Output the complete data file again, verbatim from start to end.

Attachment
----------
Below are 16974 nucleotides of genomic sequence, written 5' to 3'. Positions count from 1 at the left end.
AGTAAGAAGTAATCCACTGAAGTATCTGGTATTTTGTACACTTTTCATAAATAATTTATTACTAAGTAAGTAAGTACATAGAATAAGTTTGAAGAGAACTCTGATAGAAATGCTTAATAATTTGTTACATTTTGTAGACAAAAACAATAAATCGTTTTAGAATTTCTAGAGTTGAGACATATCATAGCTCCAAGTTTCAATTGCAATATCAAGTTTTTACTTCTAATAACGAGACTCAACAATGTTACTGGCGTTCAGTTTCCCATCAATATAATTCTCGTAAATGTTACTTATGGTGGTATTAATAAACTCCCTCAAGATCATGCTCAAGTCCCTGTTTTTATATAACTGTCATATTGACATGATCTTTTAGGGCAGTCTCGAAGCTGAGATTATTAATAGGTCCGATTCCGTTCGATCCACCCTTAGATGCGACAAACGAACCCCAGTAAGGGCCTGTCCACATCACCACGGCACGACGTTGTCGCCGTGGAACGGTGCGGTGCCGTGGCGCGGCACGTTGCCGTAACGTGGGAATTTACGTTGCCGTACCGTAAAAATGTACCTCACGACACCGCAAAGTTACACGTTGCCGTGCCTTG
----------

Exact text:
Below are 16974 nucleotides of genomic sequence, written 5' to 3'. Positions count from 1 at the left end.
AGTAAGAAGTAATCCACTGAAGTATCTGGTATTTTGTACACTTTTCATAAATAATTTATTACTAAGTAAGTAAGTACATAGAATAAGTTTGAAGAGAACTCTGATAGAAATGCTTAATAATTTGTTACATTTTGTAGACAAAAACAATAAATCGTTTTAGAATTTCTAGAGTTGAGACATATCATAGCTCCAAGTTTCAATTGCAATATCAAGTTTTTACTTCTAATAACGAGACTCAACAATGTTACTGGCGTTCAGTTTCCCATCAATATAATTCTCGTAAATGTTACTTATGGTGGTATTAATAAACTCCCTCAAGATCATGCTCAAGTCCCTGTTTTTATATAACTGTCATATTGACATGATCTTTTAGGGCAGTCTCGAAGCTGAGATTATTAATAGGTCCGATTCCGTTCGATCCACCCTTAGATGCGACAAACGAACCCCAGTAAGGGCCTGTCCACATCACCACGGCACGACGTTGTCGCCGTGGAACGGTGCGGTGCCGTGGCGCGGCACGTTGCCGTAACGTGGGAATTTACGTTGCCGTACCGTAAAAATGTACCTCACGACACCGCAAAGTTACACGTTGCCGTGCCTTG